Archaeologists have been pushing back the date of humanity's first attempts at agriculture and the civilization that follows it. An inexplicable commonality is seen in agriculture emerging in distant places at nearly the same time. Self-confessed - sorry, self-adulatory - Graham Hancock thinks there's an answer for that chronological similarity. He contends agriculture, and civilization reach even further back in time than evidence found in places like Iran or Turkey suggests. He thinks the legends and mythologies of India, Malta and South America point to a multitude of "Atlantis-like" urbanised cultures that have disappeared from view - under water.
"Underworld" is a collation of ancient legends, old maps, submerged evidence and innovative thinking that gives humanity much deeper roots than previously thought. Hancock dives into the world's offshore depths, trolls through a wealth of mythologies, views unusual and unexplained artefacts and comes up with a challenge to consensus archaeology. Was there a global sprinking of advanced civilizations at the end of the last Ice Age? Did the melting ice caps drown more than the various land bridges that connected the British Isles with Europe, Sri Lanka with India and Alaska with Siberia? If Hancock is correct, and he is not to be dismissed lightly, humanity achieved far greater social complexity during the glacial advances than just living in caves wrapped in bear skins. What appears to be a near simultaneous emergence of agriculture, he argues, is in reality what we see left over from much older societies.
Hancock has made dives in many of the sites revealed by fishermen, archaeologists and others, recording finds on video and still camera and maps. The images are impressive, as are the numbers of potential sites.
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Most Recent Customer Reviews
3.0 out of 5 stars A fascinating read.
Very interesting, and hopefully will promote more sub-marine archeology, as it raises many questions. I would have appreciated a précis. Read more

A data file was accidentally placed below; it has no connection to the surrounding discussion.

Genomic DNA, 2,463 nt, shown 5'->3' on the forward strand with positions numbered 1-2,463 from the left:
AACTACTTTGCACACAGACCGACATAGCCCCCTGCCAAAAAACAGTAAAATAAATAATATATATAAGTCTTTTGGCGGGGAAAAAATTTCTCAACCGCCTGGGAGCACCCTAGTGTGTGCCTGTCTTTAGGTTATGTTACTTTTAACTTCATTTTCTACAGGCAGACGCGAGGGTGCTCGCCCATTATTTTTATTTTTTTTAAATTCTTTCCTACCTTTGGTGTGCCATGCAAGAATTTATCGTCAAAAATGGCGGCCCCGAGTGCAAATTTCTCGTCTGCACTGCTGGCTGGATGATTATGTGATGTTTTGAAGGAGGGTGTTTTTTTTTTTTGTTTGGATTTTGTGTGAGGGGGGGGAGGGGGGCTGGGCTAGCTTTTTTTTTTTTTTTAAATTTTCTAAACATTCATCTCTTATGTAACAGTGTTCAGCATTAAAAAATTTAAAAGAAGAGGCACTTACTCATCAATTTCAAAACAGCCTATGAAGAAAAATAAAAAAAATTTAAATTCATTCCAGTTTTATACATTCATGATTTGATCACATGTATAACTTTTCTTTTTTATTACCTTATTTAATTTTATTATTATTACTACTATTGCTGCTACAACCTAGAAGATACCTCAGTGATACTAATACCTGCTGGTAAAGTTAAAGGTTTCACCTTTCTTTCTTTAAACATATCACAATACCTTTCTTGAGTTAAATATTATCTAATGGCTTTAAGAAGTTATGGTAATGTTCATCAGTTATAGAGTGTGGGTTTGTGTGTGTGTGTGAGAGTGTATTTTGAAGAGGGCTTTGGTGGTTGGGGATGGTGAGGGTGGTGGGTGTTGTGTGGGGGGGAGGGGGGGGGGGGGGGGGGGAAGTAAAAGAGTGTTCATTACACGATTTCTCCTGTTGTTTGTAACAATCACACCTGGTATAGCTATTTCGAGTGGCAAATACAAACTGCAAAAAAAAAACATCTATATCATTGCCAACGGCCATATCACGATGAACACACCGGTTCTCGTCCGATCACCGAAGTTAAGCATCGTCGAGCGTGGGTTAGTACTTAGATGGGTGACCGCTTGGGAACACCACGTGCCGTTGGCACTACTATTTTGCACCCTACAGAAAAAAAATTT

Published 2 months ago by R. Ripper
5.0 out of 5 stars The Capacity to Transform
The implications of this thoroughly dedicated publication are profound; it is a wonder that it is a book less revered than Fingerprints and Sign. Read more
Published 2 months ago by Daniel Rozman
5.0 out of 5 stars UNDERWORLD by Graham Hancock
This like the Oppenheimer book,"Eden in the East" provides the scientific information about what the world looked like when modern humans after beinf fully modern for at... Read more
Published 5 months ago by Ms. C. B. Mclaglen
5.0 out of 5 stars gulf of cambay, india, 2002
2002, artefacts from the flooded cities of the gulf of cambay date back to 9,500 years ago, 5000 years older than any city so far recognized by archaeologists. Read more
Published 8 months ago by sputnik1
3.0 out of 5 stars Too credulous for my taste...
I bought it for the vast amount of real data on Pleistocene low-stand coastlines, had to suffer through a lot of daft speculation on prior civilisations. Read more
Published 10 months ago by Nik
5.0 out of 5 stars WOW!
I love Graham Hancock - he has a really compelling way of writing and his revelations are nothing short of amazing. Read more
Published 11 months ago by Helen Casey
5.0 out of 5 stars Good Service
Also arrived very quickly, very good service as always.
Will be ordering more of his books.
Have had sent to a Uk address as you are unable to supply to me in North... Read more
Published 16 months ago by Philip
3.0 out of 5 stars Good
I watched the Graham Hancock series on TV so decided to get the Book. it is quite a laborious read but If you are interested in another aspect, then this book will suit you. Read more
Published 18 months ago by C. R. M. Browne
1.0 out of 5 stars Underwater archaeology
The book reminds me of the work recently undertaken by Vince Gaffney and others mapping the prehistoric submerged landscapes of the Dogger Bank, an area of sand banks in the North... Read more
Published on 2 Nov 2011 by William Bevan
4.0 out of 5 stars Underworld
After reading Finger Prints of the Gods this is a must read. Not as compelling or well written as Fingerprints, but for anyone that is interested in the ideas of a lost... Read more
Published on 30 Jun 2011 by John Podlasek